Red-winged Blackbird (Agelaius phoeniceus)
What they look like: The Red-winged Blackbird is a medium-sized songbird found in wetland areas. The male is black with bright red and yellow shoulders, while the female looks pale with brown feathers and stripes all over. The adult male can hide the brilliant red shoulders or show them off in a dazzling display.
The call is a gurgling "oak-a-lee." Call a dry "chek" and "cheer."
Where they live: The range of red-winged blackbirds extends from southern Alaska at its northern most point, to the Yucatan peninsula in the south and covers the greater part of the continent reaching from the Pacific coast of California and Canada to the eastern seaboard.
In North America Red-winged Blackbirds roost and breed in a variety of habitats, but tend to prefer wetlands. They have been known to live in fresh and saltwater marshes. On drier ground, red-winged blackbirds gravitate towards open fields (often in agricultural areas) and lightly wooded deciduous forests.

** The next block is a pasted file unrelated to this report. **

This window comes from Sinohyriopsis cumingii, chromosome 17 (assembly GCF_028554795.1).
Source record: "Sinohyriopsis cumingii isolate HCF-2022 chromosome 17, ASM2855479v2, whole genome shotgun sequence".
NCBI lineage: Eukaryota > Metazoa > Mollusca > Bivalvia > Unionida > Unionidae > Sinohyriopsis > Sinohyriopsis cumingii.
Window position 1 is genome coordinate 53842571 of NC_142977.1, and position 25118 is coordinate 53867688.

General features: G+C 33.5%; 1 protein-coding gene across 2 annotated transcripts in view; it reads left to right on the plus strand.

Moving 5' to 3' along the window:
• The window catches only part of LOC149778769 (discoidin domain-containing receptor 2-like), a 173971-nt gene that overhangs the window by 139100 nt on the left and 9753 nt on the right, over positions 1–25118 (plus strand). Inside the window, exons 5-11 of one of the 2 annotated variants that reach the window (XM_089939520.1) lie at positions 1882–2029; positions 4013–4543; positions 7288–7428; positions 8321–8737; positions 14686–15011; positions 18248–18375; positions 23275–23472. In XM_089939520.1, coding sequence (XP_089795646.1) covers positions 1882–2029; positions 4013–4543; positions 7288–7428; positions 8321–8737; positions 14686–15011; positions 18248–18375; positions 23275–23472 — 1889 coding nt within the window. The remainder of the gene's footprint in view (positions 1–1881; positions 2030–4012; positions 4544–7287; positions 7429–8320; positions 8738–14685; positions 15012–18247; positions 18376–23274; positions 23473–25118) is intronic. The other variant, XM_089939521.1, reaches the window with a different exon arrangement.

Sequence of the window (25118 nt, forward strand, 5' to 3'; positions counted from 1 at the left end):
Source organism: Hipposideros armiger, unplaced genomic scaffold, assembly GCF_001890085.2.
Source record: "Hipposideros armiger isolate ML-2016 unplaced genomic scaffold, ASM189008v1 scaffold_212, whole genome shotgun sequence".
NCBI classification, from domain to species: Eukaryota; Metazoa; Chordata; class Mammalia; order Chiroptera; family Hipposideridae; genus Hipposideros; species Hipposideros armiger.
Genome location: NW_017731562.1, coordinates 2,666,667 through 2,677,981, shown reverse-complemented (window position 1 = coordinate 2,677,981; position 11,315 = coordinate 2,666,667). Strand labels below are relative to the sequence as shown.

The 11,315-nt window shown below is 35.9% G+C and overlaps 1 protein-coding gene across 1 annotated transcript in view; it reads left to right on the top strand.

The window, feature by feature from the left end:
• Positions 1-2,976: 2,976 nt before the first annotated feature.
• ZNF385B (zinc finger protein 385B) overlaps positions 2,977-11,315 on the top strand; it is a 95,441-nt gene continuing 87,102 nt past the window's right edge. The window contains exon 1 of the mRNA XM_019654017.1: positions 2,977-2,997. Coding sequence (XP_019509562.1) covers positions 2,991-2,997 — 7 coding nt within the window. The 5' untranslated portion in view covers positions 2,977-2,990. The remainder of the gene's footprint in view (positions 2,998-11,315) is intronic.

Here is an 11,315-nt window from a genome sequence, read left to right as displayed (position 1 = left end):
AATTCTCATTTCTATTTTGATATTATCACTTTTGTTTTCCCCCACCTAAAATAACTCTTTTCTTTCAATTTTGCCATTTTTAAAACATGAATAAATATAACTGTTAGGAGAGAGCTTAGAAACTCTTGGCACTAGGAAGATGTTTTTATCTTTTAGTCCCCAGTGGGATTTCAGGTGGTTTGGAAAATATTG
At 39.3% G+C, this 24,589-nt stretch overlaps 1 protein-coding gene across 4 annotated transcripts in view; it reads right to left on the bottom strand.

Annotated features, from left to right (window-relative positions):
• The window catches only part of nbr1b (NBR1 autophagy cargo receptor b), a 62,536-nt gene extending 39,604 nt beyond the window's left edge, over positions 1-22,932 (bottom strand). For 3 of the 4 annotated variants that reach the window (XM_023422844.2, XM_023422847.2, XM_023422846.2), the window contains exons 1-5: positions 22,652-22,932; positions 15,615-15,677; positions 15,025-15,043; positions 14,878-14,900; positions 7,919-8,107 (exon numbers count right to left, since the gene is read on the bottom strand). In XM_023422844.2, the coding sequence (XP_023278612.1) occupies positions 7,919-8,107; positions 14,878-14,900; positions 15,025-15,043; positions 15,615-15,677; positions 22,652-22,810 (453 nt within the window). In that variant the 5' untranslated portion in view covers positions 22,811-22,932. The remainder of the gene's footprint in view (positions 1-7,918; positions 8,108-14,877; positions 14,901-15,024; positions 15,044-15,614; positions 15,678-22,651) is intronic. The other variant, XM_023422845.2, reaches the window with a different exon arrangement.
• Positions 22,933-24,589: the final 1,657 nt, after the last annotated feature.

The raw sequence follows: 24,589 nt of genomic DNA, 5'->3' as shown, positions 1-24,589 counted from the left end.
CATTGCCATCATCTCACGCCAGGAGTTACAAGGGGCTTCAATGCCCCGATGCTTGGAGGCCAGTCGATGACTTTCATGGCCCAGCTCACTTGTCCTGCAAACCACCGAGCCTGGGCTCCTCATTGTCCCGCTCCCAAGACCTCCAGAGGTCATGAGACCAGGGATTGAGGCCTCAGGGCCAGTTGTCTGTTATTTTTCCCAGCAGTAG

This aggressive species is widespread and abundant at lower elevations of the State of Washington, in, virtually every habitat as long as a suitable microhabitat with emergent vegetation is available. They can be found along roads where ditches have created suitable habitat. Rarely, they will nest in upland shrubby areas.
Click the range map to learn more about the distribution of Red-winged Blackbirds in Washington.
What they eat: Red-winged Blackbirds eat insects, seeds, and grain.
Nesting: The female Red-winged Blackbird lays 3 to 4 eggs. She incubates the eggs up to 11 days until they hatch. The eggs are pale blue-green with dark streaks and splotches. The nest is an open cup woven of grass or marsh vegetation and wet leaves. It's filled with dried mud and lined with fine grass. The nests are woven between several stems, typically over water in a marsh area often surrounded by cattails and tall grass.
Chicks fledge in 10 to 14 days and are fed by the female and, to a lesser degree, the male until the fledglings become independent after 2 to 3 weeks. Juveniles typically reach sexual maturity in 2 to 3 years.
Behavior: During the breeding seasons, males are very territorial.
When singing to defend the territory or to attract a female, the male fluffs the red epaulettes and half-spreads his wings to display the red and yellow feathers. (see photo)
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Photos: Natures Pics